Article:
Sen. Mike Lee (R-UT), friend and surrogate to presidential candidate Sen. Ted Cruz (R-TX), is ashamed by what he heard come out of John Boehner's mouth this week. In case you missed it, the former speaker of the house held nothing back when asked to share his true feelings about Cruz during an appearance at Stanford University. The Texas senator, Boehner said, is “Lucifer in the flesh.”
“I have Democrat friends and Republican friends. I get along with almost everyone, but I have never worked with a more miserable son of a bitch in my life," he added.
Cruz, seemingly unfazed by Boehner's diatribe, concluded the former speaker was simply tapping into his “inner Trump.” Cruz's newly tinted running mate Carly Fiorina also chimed in, calling the former speaker's rant "despicable" during a radio interview with Hugh Hewitt on Friday.
Boehner may no longer be a government official, but Sen. Lee insists the comments were uncalled for. The senator from Utah recalled how Boehner gave him and his colleagues plenty to complain about - the difference being, they knew better than to engage in such unprofessional behavior.
“I am appalled that John Boehner would do this…I held my tongue for years on John Boehner, even when I disagreed with him. Because I respected him as a person, and I respected his office enough to not call him out on this personally. I expressed disagreement with his policy, but I never ridiculed him personally. The fact that he has done this is appalling, and he should be ashamed of himself, and I demand that he apologize.”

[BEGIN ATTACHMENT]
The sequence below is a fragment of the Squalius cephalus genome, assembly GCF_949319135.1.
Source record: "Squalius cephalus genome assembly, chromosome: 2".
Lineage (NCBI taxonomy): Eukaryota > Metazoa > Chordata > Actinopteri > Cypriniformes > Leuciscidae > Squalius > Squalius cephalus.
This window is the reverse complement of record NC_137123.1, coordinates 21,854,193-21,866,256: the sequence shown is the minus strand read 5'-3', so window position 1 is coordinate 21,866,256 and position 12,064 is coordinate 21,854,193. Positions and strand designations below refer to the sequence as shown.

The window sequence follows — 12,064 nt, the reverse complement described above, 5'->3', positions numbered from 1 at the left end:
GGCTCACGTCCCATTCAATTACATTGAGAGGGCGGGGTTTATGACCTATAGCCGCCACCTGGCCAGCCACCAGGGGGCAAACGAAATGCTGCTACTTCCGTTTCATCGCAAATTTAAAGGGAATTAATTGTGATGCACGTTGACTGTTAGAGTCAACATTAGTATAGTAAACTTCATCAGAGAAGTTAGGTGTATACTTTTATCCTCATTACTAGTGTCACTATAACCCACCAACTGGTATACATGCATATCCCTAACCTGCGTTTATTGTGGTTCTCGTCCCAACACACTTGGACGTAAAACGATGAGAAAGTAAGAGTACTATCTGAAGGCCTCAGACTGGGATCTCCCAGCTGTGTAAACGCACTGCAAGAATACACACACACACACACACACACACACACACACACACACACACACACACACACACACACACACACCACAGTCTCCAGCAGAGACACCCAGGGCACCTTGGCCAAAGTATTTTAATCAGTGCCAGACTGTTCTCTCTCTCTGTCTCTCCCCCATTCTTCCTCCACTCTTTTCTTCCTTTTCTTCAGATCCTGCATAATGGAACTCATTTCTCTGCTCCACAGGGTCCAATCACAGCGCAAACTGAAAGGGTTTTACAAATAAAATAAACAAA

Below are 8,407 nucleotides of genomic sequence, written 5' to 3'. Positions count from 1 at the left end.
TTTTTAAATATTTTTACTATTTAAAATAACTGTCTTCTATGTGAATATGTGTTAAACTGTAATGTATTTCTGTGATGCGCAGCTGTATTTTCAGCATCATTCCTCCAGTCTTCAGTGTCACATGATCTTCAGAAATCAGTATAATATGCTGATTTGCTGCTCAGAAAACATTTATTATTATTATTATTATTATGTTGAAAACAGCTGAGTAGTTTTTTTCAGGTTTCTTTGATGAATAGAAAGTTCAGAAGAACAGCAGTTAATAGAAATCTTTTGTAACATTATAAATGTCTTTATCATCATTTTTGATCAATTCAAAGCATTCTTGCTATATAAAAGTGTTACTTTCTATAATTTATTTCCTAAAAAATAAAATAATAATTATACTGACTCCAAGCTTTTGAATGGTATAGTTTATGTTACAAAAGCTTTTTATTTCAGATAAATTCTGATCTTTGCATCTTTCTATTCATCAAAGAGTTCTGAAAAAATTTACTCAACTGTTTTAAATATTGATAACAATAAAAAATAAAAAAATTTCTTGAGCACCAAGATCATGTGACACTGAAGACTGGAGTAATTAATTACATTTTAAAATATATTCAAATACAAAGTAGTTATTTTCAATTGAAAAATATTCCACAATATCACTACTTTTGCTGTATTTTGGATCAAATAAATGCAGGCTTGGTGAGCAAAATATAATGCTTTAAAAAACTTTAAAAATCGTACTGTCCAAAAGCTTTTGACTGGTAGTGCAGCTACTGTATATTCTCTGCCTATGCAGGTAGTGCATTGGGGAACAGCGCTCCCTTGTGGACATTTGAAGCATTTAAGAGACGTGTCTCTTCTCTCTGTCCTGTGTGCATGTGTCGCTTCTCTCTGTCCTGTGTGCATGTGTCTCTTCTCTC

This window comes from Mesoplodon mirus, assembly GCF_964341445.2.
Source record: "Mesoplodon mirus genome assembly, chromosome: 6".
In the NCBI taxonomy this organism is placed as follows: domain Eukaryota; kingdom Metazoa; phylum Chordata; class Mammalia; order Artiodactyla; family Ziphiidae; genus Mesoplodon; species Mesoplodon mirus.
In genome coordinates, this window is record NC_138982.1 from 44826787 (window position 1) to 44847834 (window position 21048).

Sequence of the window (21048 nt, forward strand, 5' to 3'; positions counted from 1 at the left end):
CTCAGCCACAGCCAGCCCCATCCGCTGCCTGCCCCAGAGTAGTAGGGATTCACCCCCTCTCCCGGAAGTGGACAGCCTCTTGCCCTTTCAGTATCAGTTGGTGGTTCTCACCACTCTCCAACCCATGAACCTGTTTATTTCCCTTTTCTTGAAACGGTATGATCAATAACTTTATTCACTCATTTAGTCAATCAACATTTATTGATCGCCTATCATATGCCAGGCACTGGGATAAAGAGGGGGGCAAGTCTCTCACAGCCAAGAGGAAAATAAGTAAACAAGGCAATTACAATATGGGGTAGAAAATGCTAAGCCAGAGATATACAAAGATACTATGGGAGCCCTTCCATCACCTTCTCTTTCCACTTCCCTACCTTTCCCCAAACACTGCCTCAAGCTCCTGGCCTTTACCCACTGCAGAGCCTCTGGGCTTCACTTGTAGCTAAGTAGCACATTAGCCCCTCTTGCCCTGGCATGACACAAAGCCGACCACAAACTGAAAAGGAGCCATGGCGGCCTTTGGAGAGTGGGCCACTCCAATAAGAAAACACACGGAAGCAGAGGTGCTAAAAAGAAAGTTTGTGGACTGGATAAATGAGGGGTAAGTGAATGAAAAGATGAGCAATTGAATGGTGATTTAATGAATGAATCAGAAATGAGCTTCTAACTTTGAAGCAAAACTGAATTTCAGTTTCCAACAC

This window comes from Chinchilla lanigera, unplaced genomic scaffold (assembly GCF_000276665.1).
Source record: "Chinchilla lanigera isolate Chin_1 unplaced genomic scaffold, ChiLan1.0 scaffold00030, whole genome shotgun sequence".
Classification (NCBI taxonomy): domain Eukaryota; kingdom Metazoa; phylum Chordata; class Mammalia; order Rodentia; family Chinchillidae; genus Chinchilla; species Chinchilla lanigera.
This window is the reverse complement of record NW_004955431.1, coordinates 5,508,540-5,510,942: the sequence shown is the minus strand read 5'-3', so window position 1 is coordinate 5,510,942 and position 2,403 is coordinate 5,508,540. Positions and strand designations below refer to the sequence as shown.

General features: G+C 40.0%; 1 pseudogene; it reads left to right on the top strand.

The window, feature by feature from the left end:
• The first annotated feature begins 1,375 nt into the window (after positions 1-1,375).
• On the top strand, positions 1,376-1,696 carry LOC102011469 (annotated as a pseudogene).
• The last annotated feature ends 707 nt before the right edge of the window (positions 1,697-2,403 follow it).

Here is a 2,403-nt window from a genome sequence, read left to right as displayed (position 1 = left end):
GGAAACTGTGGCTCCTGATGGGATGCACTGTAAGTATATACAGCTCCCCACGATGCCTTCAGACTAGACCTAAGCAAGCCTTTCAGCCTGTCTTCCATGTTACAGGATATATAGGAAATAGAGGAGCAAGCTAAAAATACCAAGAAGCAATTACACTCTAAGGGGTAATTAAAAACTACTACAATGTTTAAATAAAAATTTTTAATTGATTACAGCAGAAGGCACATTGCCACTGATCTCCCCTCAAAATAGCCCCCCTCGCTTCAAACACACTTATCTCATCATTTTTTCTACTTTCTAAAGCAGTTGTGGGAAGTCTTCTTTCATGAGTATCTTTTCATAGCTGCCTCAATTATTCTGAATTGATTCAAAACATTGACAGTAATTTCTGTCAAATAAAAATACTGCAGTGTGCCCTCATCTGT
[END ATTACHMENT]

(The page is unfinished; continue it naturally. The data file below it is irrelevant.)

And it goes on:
Several Boehner blunders during his tenure as speaker would have justified Lee’s outbursts. For instance, when Boehner removed conservative leaders like Florida Reps. Daniel Webster and Richard Nugent from the Rules Committee, it was viewed as a means of intimidation toward those who didn’t fall in line after the last speaker vote. In 2014, Boehner failed to stop the CRomnibus spending package, which funded all levels of government and did not halt the president’s executive action on immigration. That was just one of several times Boehner punted opportunities to challenge President Obama’s liberal agenda. Instead, he couldn’t wait to share how he “absolutely trusts” the president and enjoys being his golfing partner.
Boehner and other Washington elites, Lee concluded, are criticizing Cruz because he has dared to challenge establishment politics that has jeopardized conservatism.
The question now is: Will Boehner's temper tantrum hurt or help Cruz in the election - particularly among conservative voters?